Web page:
Tom Cruise Katie Holmes Split | Scientology in the Middle


Ayanna Nahmias, Editor-in-ChiefLast Modified: 23:30 PM EDT, 3 July 2012

Tom Cruise & Katie Holmes, Photo by Gossip GirlsTom Cruise is an international superstar who is known for his action packed movies. Less well-known is his wife Katie Holmes, who was a burgeoning actor in her own right, but seemed to have lost her professional momentum after her marriage to Cruise.

The dissolution of their marriage if fodder for tabloids the world over, but what is most interesting is the issue of Scientology.

Called a religion by its adherents, it has a dubious history with overtones of ‘cultish’ practices, and is front and center in the melee surrounding the Holmes-Cruise split.

Suri, who is 6, or more specifically, the religious training of their daughter is a point of contention between Holmes and Cruise who is reportedly emphatic that she become an ardent follower of Scientology. The Church of Scientology’ has been clouded in controversy since its inception almost sixty-years ago.

Started by L. Ron Hubbard in Los Angeles in 1954, it was originally based upon a philosophy he developed for psycho therapeutic purposes. Subsequently, Hubbard applied for a tax-exempt status based upon the fact that he now considered his philosophy to be a bona fide religion and the IRS granted the tax-exempt status in 1957.

Though Scientology is clearly a profit driven organization operating under the guise of religion, it leverages big names like John Travolta, Kirstie Allen, Greta Van Susteren, and Tom Cruise, each fervent Scientologists who by virtue of their high profiles lend an air of credibility to what many call a cult. (View A-List Scientologist Here)

In a December 30, 1997 edition of the Wall Street Journal, Elizabeth MacDonald, Staff Reporter wrote an informative article about The Church of Scientology. Specifically, she reported on the outcome of a suit which the Scientologist brought against the IRS for questioning its tax-exempt status. They also claimed that they were being harassed and persecuted by the federal government because they were a new religion.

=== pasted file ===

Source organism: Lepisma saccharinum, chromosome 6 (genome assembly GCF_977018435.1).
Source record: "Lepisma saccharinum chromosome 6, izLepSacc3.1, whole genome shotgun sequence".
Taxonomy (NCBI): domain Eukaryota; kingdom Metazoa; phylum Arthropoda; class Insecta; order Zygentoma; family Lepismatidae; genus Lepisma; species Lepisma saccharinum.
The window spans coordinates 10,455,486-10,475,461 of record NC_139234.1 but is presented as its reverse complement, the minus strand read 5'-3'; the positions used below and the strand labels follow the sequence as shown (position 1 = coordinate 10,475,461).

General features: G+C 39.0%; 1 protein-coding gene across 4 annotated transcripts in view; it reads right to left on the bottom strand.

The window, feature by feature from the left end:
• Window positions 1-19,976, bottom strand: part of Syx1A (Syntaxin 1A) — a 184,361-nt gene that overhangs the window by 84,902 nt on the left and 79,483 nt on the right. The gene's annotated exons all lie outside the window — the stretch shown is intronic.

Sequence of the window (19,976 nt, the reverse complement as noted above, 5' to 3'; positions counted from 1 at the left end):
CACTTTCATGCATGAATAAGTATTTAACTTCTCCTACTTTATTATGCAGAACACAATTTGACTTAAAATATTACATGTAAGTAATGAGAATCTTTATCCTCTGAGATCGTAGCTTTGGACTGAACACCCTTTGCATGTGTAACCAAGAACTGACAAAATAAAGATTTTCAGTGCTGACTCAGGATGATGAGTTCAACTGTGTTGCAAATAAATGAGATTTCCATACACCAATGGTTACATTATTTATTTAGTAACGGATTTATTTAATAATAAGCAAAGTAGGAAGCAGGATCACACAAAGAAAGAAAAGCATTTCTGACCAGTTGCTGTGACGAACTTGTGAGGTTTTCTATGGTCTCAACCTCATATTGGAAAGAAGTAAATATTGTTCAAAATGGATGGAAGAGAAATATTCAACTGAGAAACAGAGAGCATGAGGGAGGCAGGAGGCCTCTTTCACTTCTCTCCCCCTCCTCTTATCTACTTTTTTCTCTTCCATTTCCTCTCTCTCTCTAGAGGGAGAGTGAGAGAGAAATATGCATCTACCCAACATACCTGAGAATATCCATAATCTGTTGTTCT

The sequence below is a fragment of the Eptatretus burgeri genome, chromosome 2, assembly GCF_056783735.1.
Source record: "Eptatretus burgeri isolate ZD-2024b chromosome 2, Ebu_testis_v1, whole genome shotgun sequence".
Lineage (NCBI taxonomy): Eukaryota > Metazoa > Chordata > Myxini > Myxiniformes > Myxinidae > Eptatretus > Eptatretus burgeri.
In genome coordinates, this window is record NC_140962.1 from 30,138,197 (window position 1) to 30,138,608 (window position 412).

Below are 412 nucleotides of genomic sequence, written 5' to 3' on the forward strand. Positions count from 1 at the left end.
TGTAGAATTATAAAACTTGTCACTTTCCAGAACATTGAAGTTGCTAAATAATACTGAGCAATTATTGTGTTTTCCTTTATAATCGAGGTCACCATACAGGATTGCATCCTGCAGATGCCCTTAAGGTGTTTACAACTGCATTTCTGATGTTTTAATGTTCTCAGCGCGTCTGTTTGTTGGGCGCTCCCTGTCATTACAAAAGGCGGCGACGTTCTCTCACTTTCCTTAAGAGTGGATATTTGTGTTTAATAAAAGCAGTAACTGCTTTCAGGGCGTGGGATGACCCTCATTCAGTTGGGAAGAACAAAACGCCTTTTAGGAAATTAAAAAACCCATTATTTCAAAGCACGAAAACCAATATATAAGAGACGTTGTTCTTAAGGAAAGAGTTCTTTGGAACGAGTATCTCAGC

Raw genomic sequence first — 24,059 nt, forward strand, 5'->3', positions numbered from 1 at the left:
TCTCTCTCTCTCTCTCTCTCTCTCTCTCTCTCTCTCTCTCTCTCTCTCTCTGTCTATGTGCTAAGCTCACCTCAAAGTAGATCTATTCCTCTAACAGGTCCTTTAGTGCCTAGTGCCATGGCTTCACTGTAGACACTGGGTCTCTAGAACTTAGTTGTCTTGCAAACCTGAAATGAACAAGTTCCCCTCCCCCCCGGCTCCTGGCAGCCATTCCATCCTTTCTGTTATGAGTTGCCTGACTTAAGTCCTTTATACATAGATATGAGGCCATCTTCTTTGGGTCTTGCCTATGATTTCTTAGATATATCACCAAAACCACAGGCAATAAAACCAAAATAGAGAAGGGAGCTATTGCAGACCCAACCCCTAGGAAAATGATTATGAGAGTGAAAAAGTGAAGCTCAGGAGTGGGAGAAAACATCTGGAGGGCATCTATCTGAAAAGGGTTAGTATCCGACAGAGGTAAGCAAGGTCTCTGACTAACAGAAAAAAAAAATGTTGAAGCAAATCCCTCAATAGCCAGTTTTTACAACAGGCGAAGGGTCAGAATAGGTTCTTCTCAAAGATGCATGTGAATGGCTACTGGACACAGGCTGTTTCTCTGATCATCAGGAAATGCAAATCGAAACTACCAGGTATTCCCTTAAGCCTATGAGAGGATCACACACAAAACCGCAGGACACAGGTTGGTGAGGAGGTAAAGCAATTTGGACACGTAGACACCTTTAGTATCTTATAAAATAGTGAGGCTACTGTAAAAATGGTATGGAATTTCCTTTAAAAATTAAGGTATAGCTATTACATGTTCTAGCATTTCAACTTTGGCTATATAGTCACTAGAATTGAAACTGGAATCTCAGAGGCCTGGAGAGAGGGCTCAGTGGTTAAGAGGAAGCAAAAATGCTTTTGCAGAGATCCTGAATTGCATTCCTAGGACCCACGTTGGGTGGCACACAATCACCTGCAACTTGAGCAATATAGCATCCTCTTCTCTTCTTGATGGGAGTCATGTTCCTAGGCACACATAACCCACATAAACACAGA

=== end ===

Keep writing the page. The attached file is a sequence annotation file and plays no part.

The federal government claimed that founder L. Ron Hubbard and his family were enriching themselves with church funds and was therefore breaking the financial rules and regulations governing tax-exempt, religious organizations.

The courts also noted that the church makes money from the sale of Scientology books and materials, as well as its "sacrament" of "auditing," in which members generally are required to pay church-trained "auditors" to hook them up to a device that is supposed to purge negative thoughts. (Source: The New York Times)

The Scientologist subsequently lost their suit and had to pay the Internal Revenue Service (IRS) $12.5 million for operating as a for-profit organization under the guise of providing altruistic spiritual guidance. This was a hefty sum at that time, but the quick payment to the IRS demonstrated the elitist nature of Scientology then as now, because the funds were easily raised by influential, well-heeled members.

“Operation Clambake,” a website dedicated to debunking Scientology as well as educating potential victims; notes that prospective members must be extremely wealthy to gain the 'full benefits' of the program. They go on to state that “The official Scientology organization is composed of a number of ‘levels’. One begins as a “preclear” and then you work your way up.

One must purchase virtually every service crucial to advancement directly from the "church" at staggering prices. "Auditing", for example, is purchased in 12½ hour blocks, costing anywhere from $750 for introductory sessions to between $8,000 & $9,000 for advanced sessions, with a conservative estimate of $380,000 for the total cost of moving up the Scientology hierarchical ladder.”  (Source: Zero Cool and Xenu)

There was public speculation at the beginning of the Holmes-Cruise relationship about what role Scientology would play in Holmes’ life and if she would adopt its precepts. She subsequently ‘converted’ and from the outside looking in, it seemed as if Holmes acquiesced to and accepted a lifestyle with which she was never really comfortable.

It is sad to see anyone, particularly a young woman with so much potential, subjugate her career and her will to that of her partner. Cruise, her juggernaut husband, clearly dominated her in every aspect of their life together, which ultimately diminished her youthfulness, joie de vivre and earning capacity.

Holmes is definitely on losing side of a bad proposition, and one can only hope that the tenacity she lacked in protecting herself will once again reassert itself when it comes to protecting her daughter.  A mother is capable of incredible sacrifice and strength in the face of adversity when it comes to protecting their children and in the case of Scientology, Suri needs all the protection she can get.

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